• Observations, controlled experiments, numerical simulations and mechanistic understanding of Earth system components in atmospheric sciences, hydrology and geomorphology and ecosystem sciences.
  • Field and laboratory measurements to quantify the response of ecosystems to climate variability, including increasing frequency and magnitude of droughts, wildfires, sea level rise, hurricanes, and climate feedbacks through the release of stored carbon.
  • Greenhouse and field-scale manipulation experiments to quantify impacts of climate change on ecosystems, hydrology and the atmosphere, and evaluate climate change mitigation strategies.
  • Wildfire-atmosphere interactions: Measurements and modeling of terrestrial and atmospheric processes to improve prediction of regional and global climate change impacts, the impacts of fire emissions and aerosol-cloud-precipitation on climate, and ecosystem measurements to improve predictions of fire behavior.
  • Field observations and modeling to develop and test model components and coupled models to understand hydro-thermo-mechanical processes and their interaction with biogeochemistry, vegetation dynamics and energy fluxes.
  • Airborne and ground-based field measurements of aerosols and greenhouse gasses, with the goal of elucidating the atmospheric and biogeochemical couplings between anthropogenic and ecosystem processes to advance climate model predictions and improve large-scale parameterizations of how these processes affect radiation, clouds and precipitation. 


  • Integration of atmosphere-ecosystem processes to inform climate science.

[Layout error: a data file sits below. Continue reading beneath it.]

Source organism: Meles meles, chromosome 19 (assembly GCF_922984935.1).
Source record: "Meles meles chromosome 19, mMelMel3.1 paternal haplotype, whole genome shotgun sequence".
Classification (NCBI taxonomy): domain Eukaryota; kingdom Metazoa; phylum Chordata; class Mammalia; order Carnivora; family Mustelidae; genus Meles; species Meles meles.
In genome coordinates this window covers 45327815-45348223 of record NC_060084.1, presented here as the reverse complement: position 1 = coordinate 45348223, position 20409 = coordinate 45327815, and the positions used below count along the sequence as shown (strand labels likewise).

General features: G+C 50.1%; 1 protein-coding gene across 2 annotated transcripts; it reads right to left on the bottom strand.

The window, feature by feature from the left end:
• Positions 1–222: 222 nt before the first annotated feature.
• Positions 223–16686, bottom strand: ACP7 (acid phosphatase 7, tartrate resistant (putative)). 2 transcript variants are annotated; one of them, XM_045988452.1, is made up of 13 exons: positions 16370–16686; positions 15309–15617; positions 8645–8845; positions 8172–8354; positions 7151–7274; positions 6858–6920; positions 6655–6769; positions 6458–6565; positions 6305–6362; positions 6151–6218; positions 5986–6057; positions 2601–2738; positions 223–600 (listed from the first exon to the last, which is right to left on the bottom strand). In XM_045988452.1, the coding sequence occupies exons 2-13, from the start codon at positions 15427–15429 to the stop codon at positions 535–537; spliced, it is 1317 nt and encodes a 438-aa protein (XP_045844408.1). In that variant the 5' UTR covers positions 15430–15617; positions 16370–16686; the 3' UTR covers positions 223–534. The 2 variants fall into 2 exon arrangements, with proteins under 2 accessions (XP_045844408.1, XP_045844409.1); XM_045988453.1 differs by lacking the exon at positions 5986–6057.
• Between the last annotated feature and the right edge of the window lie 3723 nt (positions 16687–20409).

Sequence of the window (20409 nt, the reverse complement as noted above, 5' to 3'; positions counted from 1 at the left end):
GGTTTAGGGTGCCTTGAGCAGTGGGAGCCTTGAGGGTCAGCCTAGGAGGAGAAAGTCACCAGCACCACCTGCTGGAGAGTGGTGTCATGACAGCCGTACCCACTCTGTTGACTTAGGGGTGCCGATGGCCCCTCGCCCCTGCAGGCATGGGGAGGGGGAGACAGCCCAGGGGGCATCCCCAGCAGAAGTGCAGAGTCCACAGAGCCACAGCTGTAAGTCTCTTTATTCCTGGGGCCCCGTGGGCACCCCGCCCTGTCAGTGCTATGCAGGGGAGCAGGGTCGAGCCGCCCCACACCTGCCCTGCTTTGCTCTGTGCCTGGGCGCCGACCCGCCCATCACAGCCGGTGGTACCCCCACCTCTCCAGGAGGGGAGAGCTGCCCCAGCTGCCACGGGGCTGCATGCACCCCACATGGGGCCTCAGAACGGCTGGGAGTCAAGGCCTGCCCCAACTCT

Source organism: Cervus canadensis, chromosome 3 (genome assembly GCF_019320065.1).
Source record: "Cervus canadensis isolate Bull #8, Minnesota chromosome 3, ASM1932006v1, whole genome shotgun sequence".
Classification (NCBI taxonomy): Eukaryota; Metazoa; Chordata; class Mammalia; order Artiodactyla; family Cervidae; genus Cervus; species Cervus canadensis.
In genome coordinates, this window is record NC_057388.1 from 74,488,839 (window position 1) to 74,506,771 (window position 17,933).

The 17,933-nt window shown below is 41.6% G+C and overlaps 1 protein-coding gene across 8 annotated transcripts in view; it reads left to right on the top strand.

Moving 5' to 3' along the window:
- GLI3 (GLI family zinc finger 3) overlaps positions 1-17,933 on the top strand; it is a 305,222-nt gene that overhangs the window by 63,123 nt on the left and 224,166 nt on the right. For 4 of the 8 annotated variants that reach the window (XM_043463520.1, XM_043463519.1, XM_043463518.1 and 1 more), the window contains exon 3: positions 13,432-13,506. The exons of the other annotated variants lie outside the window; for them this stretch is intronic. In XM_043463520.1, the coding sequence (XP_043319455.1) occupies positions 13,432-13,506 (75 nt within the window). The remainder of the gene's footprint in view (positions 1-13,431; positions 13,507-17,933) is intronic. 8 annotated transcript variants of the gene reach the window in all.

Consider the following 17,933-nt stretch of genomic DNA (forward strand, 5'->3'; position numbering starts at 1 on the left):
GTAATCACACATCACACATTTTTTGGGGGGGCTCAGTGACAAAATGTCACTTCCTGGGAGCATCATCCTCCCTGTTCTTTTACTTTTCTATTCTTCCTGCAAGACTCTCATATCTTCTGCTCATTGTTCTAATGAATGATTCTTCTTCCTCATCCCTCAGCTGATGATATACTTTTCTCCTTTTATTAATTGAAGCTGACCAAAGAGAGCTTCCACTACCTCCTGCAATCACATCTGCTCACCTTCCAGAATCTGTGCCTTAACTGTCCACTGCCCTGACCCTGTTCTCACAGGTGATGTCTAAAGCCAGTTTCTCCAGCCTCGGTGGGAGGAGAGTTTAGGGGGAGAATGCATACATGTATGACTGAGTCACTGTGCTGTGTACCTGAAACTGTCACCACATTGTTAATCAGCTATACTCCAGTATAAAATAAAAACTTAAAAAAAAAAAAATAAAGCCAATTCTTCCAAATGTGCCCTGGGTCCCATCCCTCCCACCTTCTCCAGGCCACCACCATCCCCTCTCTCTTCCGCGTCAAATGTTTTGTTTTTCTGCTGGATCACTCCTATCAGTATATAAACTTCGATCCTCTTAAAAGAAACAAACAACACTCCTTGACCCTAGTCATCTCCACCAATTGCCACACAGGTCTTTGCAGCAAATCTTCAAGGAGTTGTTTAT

• Coupled wildfire-fire fuel-atmosphere interactions.
  • Improving sensing and attribution of Greenhouse Gas (GHG) emissions across multiple scales including validating satellite GHG observations.
  • Providing accurate knowledge of emissions at multiple spatial and temporal scales for air quality and energy policy.
  • Regional climate impacts and feedbacks.
  • Reducing uncertainty in climate prediction.
  • Integrating and analyzing in-situ and remotely-sensed data to accurately represent landscape characterization for model initiation and evaluation.
  • Predicting vegetation response  to drought and temperature fluctuations.
  • Experimental verification of climate change impacts on vegetation
  • Developing technology to improve food and water security
  • Nature-based solutions for carbon sequestration and climate change mitigation
  • Coupling terrestrial and coastal processes to improve the predictions of coastal hydrologic cycle, saltwater intrusion, vegetation dynamics, and coastal morphologic change. 
  • Characterizing aerosol optical and chemical properties from natural and anthropogenic sources for climate impacts and source apportionment.
  • Laboratory simulations of aerosol processes including photochemistry and formation of coatings.


Next Generation Ecosystem Experiments: advancing confidence and predictive abilities of Earth systems models by investigating ecosystem-climate feedbacks. Current projects:

  • NGEE Arctic, which seeks to understand the climate-sensitive processes of rapidly evolving landscapes at high-latitudes and carbon stored in permafrost in Alaska. NGEE Co-PI and Los Alamos Lead: Katrina Bennett (EES-16).
  • NGEE Tropics, which aims to fill the critical gaps in knowledge of tropical forest-climate system interactions. Los Alamos Lead: Chonggang Xu. 

Mobile Multi-scale Measurements: Monitoring and analyzing data (CH4, C2H6, etc) from comprehensive field facilities (currently located in Four Corners, New Mexico, and Poker Flats, Alaska), to enhance in-situ knowledge of emissions at multiple spatial and temporal scales. These projects seek to verify and constrain the carbon sources and sinks at regional scales, and provide indispensable information needed to advance energy policy and climate change research. Project Lead: Manvendra Dubey